Tuesday, February 19, 2013

Zero Day

There's a feeling I get when I finish a book. I close the cover, look up from the world I hold in my hands, and look around at the world that's continued to exist without me. I take a slow breath, and with it, comes the gradual reacclimation to reality. My body absorbs my surroundings with every intake of air, like the way heat spreads up the arm and through the body when one grasps a warm stone.

There's a feeling I get when I surface from a cold ocean. At first I may have hesitated to dive in, my body trembling at the chill and wondering if I would ever adjust to the temperature. Once I'm underwater, my hair moving with the current and weightlessness settling into my bones, I forget that I'd ever felt trepidation. Once I emerge, even if the day is warm, my body doesn't want to leave the water. Liquid has become my air, my skin cannot tolerate the lightness of atmosphere. But as the chill evaporates, I remember the surface and know I need gravity as much as I need bouyancy.

There's a feeling I get when a song ends. There's a silence that kept on existing, waiting for me to return. Music cannot exist without silence, and I hold both ends of this spectrum, balancing the vibrance of color in sound. The notes fade, and they ring in my mind, so much more powerful for the context of quiet.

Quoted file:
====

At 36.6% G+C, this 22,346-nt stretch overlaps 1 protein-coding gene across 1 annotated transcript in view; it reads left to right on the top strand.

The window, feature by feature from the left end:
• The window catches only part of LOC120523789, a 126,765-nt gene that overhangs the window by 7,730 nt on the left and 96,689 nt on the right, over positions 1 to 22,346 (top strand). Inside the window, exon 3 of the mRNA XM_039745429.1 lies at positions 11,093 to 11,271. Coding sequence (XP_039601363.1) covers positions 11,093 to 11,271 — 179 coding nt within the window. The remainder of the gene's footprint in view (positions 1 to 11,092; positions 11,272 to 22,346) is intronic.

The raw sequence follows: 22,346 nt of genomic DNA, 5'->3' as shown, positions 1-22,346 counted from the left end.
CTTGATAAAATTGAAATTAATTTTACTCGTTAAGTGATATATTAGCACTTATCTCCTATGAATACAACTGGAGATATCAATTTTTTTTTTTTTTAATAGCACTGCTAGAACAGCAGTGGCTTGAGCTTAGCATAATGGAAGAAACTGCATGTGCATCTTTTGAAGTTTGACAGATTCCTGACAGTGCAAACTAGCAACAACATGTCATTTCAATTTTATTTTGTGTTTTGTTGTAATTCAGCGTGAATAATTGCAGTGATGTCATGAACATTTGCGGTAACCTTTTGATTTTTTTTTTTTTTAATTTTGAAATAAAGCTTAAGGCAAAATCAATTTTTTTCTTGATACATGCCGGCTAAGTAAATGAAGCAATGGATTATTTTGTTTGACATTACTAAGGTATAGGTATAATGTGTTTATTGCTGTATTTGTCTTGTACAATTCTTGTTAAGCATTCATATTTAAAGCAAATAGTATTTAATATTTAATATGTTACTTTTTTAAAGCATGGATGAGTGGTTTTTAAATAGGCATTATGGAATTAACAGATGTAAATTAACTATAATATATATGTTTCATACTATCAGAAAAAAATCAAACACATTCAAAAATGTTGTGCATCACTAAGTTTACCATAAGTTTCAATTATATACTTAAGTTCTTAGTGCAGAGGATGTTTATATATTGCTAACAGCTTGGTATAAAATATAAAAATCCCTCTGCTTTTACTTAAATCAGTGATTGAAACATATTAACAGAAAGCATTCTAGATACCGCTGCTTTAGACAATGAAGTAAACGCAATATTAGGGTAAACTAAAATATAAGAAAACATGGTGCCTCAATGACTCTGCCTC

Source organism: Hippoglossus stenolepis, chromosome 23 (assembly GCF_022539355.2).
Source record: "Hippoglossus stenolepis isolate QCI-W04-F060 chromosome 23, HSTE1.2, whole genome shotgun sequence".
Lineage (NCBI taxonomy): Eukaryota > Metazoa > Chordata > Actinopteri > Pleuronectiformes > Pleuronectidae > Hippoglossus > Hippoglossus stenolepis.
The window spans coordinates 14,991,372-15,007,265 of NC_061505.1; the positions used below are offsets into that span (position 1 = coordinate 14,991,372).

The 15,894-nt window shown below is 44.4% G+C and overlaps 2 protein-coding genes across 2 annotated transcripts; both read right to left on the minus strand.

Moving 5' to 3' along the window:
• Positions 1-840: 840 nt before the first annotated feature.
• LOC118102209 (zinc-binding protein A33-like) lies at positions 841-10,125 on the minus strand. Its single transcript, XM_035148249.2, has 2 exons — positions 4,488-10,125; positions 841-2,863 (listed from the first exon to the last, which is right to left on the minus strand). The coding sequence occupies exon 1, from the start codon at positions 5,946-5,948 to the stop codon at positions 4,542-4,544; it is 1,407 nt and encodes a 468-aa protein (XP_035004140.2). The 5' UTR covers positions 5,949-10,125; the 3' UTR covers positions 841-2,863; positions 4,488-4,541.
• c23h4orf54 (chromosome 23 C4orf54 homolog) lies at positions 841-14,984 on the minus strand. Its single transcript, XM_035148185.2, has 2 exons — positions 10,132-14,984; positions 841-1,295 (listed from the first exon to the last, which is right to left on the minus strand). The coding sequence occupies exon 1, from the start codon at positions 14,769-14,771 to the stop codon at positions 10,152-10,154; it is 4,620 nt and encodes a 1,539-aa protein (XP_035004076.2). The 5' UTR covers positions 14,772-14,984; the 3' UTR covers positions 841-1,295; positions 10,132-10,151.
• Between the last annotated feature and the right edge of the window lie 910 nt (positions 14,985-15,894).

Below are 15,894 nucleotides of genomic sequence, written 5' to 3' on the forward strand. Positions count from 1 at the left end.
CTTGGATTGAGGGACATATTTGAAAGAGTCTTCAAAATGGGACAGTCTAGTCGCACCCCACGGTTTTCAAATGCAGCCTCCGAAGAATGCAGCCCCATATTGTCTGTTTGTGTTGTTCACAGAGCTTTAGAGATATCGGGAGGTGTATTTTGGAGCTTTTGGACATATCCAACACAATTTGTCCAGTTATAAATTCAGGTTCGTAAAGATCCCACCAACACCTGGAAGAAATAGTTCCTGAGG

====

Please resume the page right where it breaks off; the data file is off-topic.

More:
I have been a therapist, a friend, a teacher, a supporter, a challenger, a child, a hand to hold while walking down a dark path, a mirror, a voice of belief and love in a community where kindness is an anomaly. I have to close this book in order for me to hike the trail. I am still all of those things. But last Thursday was my last page of this particular book, my last feeling of the currents in this ocean, my last lingering note of this song. 

A book continues to exist on the shelf, the tides rise and fall, and new music is always being drawn into the world. We can continue to live, better for being part of each other, empowered and thriving on our own now that we are apart. 

On the Appalachian Trail there is a type of day called a Zero Day. This is a day when you do not hike, because you need the stillness. Sometimes we all need a Zero Day, to be able to look at the map and see how far we've come, and to be able to feel the power of the miles that stretch ahead of us. To be able to accept that there are adventures that wait for us, and we are all the better for not knowing exactly what might happen- but to know that it will all be worth it.

Every moment.

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